3. Compare the conversion of snow to glacial ice to that of a sediment being converted to a metamorphic rock.
4. Do you think that we are in an extended interglacial period, or is this just a pause in Pleistocene glaciation? What evidence would you like to see before making this decision?
5. Assume that sometime in the future, all the world's glaciers will have melted. If you were living at that time, what evidence preserved on land would suggest that ice sheets had once existed?
6. The earth receives nearly the same amount of heat throughout the Milankovitch cycle, yet the cycle has been suggested as a cause of glacial advances and retreats. How could this be?
7. Explain how cores of glacial ice have been used to chart variations in the Earth's climate over the past 160,000 years. How do these variations correlate with variations in the carbon dioxide content in the cores?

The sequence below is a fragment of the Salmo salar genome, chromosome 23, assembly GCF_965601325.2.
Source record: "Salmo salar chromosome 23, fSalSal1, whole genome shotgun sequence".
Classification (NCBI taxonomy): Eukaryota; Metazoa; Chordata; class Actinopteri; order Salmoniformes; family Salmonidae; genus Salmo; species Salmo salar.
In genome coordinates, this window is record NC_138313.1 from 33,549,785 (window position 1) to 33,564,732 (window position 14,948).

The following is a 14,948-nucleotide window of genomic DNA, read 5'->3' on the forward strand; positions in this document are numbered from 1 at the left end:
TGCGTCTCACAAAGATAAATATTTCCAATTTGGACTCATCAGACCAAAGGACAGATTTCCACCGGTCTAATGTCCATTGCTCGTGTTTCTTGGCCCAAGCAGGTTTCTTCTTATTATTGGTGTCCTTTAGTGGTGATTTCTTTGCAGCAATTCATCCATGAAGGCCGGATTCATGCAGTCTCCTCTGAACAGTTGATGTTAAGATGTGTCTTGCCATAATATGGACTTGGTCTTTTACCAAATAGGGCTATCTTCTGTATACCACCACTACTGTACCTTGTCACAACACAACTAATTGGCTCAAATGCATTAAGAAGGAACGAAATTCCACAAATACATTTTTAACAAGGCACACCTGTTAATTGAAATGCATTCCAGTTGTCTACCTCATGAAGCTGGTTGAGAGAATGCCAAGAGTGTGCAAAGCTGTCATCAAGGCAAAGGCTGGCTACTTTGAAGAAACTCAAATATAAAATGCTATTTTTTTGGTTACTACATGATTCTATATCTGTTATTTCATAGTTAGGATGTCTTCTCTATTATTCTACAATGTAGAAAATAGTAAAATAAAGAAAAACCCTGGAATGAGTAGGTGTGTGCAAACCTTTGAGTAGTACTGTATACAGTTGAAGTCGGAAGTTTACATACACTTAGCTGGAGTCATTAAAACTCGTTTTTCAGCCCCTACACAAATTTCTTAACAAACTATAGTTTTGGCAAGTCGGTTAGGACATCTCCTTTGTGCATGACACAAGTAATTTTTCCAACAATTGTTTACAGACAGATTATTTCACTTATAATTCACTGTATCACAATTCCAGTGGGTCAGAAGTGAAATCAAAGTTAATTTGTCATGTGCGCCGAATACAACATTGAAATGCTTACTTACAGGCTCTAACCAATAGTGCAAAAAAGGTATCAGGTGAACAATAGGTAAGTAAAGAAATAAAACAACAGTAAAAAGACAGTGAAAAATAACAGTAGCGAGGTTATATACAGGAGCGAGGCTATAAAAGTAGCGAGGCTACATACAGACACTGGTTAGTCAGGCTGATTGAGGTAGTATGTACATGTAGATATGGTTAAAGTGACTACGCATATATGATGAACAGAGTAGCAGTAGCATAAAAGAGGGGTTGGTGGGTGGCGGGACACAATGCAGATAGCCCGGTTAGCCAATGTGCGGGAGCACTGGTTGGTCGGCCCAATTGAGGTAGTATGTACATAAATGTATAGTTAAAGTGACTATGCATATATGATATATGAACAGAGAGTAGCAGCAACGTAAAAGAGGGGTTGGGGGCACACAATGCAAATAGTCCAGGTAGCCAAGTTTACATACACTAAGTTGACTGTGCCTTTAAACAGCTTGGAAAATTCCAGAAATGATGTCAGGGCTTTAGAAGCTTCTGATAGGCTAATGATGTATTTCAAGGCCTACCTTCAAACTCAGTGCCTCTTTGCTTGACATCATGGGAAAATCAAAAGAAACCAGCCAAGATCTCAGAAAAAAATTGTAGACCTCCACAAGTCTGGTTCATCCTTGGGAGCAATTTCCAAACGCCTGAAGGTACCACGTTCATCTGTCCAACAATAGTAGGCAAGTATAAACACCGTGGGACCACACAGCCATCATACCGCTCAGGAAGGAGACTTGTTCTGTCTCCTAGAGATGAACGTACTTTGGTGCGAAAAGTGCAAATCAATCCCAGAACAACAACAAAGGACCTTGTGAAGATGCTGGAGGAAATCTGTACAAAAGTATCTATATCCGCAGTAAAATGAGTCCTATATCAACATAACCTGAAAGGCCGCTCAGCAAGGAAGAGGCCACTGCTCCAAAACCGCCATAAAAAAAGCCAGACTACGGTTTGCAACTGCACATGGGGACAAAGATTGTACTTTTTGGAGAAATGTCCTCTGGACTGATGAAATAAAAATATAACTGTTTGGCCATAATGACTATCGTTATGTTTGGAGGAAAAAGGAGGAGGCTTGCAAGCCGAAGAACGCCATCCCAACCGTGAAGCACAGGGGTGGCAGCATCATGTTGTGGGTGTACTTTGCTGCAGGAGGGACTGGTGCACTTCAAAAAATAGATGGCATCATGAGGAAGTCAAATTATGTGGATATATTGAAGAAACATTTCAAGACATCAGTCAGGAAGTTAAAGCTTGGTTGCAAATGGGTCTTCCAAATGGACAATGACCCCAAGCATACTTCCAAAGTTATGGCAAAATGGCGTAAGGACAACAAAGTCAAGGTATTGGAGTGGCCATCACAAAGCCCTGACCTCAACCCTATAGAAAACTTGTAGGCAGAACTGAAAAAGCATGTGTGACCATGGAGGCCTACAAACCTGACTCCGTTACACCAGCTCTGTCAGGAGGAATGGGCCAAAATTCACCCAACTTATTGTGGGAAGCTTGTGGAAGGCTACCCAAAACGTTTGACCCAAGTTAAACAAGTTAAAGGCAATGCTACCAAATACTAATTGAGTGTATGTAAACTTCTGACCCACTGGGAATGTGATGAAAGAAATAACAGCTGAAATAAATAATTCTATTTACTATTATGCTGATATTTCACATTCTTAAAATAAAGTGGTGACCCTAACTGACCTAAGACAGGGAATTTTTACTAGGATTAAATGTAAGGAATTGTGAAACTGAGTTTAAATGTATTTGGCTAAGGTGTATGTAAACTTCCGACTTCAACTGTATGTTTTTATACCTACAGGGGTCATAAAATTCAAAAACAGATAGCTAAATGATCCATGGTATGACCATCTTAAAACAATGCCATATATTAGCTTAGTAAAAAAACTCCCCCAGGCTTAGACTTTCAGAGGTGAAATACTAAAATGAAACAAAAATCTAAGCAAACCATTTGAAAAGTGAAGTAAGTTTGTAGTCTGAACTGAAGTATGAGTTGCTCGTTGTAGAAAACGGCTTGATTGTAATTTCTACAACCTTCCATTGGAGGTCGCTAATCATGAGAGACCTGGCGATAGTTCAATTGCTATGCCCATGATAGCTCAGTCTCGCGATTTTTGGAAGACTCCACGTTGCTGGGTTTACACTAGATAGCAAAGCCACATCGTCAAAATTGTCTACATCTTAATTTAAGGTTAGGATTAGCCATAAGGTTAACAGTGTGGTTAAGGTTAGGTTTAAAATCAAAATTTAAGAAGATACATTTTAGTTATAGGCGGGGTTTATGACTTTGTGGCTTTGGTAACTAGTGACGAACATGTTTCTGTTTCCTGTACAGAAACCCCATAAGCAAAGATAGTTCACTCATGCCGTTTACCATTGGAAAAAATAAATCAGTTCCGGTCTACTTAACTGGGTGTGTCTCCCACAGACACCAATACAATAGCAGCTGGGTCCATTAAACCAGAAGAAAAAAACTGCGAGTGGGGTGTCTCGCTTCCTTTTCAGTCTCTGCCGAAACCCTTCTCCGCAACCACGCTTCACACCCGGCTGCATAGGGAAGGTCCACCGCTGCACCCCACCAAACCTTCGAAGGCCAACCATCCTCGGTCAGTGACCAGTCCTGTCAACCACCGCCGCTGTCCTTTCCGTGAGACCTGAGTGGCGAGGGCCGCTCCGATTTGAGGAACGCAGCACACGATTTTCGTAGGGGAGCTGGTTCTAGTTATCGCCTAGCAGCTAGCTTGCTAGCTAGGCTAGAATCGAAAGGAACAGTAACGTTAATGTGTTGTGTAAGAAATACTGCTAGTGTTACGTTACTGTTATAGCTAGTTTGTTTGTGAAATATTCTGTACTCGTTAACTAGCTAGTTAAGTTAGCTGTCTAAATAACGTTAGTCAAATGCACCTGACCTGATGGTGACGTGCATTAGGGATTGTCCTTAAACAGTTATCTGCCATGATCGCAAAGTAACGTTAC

8. What mechanism related to atmospheric carbon dioxide regulates the Earth's climate? Name at least three other factors that may be involved in climate regulation?
9. During the Pleistocene glaciation, a large fraction of the earth's land surface may have been covered by ice. Assume that 10% of the 149 million square kilometers was covered by ice averaging 1 kilometer thick. How much would sea level have been depressed over the 361 million square kilometers of oceans? You may find it interesting to examine a bathymetric (depth) chart of the oceans to see how much new land this would have exposed.

1 Ausubel, J. H. 1991. A second look at the impacts of climate change. American Scientist 79: (May-June): 210-221.
2. Berner, R. and A. Lasaga. 1989. Modeling the geochemical carbon cycle. Scientific American 260 (March): 74-81.
3. Carozzi, A. 1984. Glaciology and the Ice Age. Journal of Geological Education 32: 158-170.
Glacial Deposits of Pennsylvania (Map 59). Pennsylvania Topographic and Geologic Survey, Harrisburg, PA.
4. Houghton, R. and G. Woodwell. 1989. Global climate change. Scientific American 260 (April): 36-44.